An analysis of existing ed-tech research offers both good and bad news for advocates of educational technology: Although technology has had a positive impact on education so far, more dedication to research and implementation is needed for technology to realize its full potential as a teaching and learning tool.

That’s the conclusion, anyway, of “Technology in Schools: What the Research Says,” a new meta-study–or study of studies–on the use and effectiveness of classroom technologies. Produced by Cisco Systems and the Metiri Group, the report summarizes general trends and representative studies in areas such as television and video use, calculators, engagement devices such as interactive whiteboards, portable or handheld devices, virtual learning, in-school computing, and one-to-one computing.

“Contrary to popular belief, much is now known about the effect of technology on learning and teaching in primary and secondary schools,” the report says, adding that technology does, indeed, provide a “small, but significant,” increase in learning across all uses and in all content areas when implemented “with fidelity.”

For example, a review of research literature published in 2004 by the British Educational and Communications Technology Agency (BECTA) found that the use of simulations and modeling in the natural sciences resulted in increased learning and retention by students. A meta-analysis conducted by Boston College on writing with word processors across the curriculum found that students using these electronic tools wrote significantly more, received earlier interventions by teachers, and wrote higher quality work than students in comparison groups. And a 2003 study of California middle-school students found that, when compared with a control group, students using laptop computers significantly outscored students in conventional classrooms in math and language arts. But closer attention to areas such as leadership development, professional development for teachers, and curricular design is needed to ensure the full benefits of technology implementation, the report warns.

The document comes as education stakeholders continue to debate the importance of technology in the nation’s schools. According to the report, significant investments in technological infrastructure, teacher training, and software have left many people questioning the value of technology in education.

“The reality is that advocates have over-promised the ability of education to extract a learning return on technology investments in schools,” the report says. “The research studies suggest that their error was not in citing the potential of technology to augment learning–for research now clearly indicates that the effective use of technology can result in higher levels of learning.”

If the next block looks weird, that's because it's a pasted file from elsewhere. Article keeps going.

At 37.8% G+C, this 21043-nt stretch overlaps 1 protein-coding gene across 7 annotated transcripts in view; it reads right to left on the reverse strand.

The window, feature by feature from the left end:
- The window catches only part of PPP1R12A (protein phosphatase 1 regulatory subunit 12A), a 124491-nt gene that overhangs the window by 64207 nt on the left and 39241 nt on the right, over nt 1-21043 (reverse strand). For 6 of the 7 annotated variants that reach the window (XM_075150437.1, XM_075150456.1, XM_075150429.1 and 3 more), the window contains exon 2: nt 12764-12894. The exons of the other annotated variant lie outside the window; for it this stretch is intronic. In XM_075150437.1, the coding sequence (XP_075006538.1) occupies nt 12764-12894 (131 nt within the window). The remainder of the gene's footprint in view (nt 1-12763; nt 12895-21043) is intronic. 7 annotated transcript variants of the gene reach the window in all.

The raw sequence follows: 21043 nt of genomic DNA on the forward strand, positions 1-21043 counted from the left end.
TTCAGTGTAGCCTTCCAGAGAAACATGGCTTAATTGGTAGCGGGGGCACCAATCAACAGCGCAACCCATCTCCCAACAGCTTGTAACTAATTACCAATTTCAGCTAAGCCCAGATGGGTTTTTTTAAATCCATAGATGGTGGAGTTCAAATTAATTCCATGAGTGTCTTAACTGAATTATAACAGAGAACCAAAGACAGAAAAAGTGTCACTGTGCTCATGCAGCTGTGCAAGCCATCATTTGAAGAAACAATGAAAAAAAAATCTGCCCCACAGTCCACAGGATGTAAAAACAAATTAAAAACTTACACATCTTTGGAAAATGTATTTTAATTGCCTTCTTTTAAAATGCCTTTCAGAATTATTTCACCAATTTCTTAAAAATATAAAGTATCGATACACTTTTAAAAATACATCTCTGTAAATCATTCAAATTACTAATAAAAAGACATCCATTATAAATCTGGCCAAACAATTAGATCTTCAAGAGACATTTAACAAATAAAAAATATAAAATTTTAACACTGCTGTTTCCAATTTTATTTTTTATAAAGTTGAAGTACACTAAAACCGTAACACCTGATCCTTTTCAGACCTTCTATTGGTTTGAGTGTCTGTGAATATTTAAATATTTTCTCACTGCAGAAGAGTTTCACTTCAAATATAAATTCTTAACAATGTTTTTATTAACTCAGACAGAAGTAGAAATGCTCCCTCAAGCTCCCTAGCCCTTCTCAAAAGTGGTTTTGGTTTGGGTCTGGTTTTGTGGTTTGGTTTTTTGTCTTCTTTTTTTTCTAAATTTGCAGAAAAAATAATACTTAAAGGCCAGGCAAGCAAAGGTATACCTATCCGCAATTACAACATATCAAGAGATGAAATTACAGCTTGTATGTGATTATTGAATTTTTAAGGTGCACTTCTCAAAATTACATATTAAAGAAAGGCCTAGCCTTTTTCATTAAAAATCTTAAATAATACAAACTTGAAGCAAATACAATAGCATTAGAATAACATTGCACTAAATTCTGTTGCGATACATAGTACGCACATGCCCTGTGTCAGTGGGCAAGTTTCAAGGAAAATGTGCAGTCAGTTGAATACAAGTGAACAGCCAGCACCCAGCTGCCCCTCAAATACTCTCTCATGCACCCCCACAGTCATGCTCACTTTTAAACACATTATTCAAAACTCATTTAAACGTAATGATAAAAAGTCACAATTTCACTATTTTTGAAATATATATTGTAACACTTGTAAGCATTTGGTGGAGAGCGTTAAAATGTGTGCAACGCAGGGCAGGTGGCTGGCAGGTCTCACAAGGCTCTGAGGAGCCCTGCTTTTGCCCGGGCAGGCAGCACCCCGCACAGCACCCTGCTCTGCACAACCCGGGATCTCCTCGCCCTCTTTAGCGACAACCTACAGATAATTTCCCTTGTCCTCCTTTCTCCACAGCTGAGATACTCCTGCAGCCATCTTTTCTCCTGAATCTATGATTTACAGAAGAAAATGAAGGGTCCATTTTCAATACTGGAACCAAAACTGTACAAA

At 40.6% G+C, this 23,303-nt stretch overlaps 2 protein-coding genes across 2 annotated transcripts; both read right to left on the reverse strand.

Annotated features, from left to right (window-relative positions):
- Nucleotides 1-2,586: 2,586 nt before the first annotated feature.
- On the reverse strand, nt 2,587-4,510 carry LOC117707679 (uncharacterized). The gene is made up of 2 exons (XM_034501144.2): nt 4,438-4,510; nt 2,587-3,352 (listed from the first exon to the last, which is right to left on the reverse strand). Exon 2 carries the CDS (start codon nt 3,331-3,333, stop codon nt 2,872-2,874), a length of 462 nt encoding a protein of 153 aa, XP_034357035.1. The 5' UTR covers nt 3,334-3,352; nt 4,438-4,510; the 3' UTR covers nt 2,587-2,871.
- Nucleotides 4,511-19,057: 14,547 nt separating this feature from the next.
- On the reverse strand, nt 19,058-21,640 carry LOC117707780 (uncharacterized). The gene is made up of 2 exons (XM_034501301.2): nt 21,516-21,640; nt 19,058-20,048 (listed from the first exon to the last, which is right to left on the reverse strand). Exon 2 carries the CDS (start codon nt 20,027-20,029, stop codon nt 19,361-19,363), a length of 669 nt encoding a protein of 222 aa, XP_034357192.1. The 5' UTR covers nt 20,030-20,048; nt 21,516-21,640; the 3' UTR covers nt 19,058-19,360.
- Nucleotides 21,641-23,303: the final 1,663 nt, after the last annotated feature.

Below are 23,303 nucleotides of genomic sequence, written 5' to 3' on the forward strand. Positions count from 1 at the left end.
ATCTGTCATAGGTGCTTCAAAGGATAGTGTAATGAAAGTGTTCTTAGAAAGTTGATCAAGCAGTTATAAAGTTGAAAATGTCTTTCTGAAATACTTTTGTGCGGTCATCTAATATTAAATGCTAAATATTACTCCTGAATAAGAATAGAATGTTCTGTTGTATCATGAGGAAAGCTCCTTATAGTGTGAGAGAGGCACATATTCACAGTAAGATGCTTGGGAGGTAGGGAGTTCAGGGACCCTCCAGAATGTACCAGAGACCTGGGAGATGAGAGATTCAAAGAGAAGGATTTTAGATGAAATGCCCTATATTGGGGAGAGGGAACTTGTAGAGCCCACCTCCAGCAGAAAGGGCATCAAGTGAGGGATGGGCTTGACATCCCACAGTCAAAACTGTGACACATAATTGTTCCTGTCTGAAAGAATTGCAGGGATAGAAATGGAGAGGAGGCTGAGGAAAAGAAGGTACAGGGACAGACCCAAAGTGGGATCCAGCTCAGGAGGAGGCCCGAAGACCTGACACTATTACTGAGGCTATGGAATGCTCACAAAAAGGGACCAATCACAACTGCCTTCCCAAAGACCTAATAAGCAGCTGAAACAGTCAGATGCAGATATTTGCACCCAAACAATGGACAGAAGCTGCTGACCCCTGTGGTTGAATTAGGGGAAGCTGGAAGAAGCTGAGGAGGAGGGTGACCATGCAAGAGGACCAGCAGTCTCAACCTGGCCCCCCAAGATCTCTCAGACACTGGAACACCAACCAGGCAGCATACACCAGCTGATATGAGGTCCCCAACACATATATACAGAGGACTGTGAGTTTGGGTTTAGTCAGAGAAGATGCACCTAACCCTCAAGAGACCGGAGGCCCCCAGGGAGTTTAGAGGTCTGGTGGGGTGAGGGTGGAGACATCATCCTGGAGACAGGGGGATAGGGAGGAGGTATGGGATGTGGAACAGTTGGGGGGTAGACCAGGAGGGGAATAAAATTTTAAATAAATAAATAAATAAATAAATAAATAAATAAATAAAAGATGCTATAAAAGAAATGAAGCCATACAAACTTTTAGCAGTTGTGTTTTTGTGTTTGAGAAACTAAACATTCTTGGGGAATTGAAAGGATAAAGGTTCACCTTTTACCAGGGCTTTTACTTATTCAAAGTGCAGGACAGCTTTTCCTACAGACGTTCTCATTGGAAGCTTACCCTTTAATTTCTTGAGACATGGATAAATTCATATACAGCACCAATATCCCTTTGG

A review of research over the past decade revealed four miscalculations on the part of educators. First, the report says, educators have been “overly confident that they could easily accomplish the depth of school change required to realize the potential technology holds for learning–not an easy task.”

Second, educators did not make as much effort as they could have in documenting technology’s effect on student learning, the way teachers used the technology, or how efficient it was. Additionally, educators and school staff have underestimated the amount of time it would take for technology access to be sufficient, the report says. Finally, they have underestimated the rate of change in technology, and the impact of such a rapid, continuous change on staff time, budgeting, professional development, software upgrades, and curricular and lesson redesign.

“As a result, the real potential of technology for improving learning remains largely untapped in schools today,” the report says.

It is this idea that educational technology has not met its full promise that critics have seized on.

Larry Cuban, a professor at Stanford University, says in his book Oversold and Underused that technology has not transformed teaching or learning and has not affected the productivity gains that educators and others had hoped for.

The report recommends that school leaders heed Cuban’s recommendation for a reexamination of technology in schools. It says that such an examination should “result in redirecting investments of technology funds to proven learning technology solutions. Conscientious educators, facing severe budget deficits, will need to examine the research to focus technology investments on solutions that address profound, critical challenges that schools face today.”

Researchers have found that gaining the maximum learning return from technology requires more than simply introducing it with software and online resources that are aligned with the curriculum. Content, sound principles of learning, and high-quality teaching must all support one another, and these also must be aligned with assessment and accountability, according to the report.

Don Knezek, chief executive officer of the International Society for Technology in Education (ISTE), called the report “a very important piece of research.”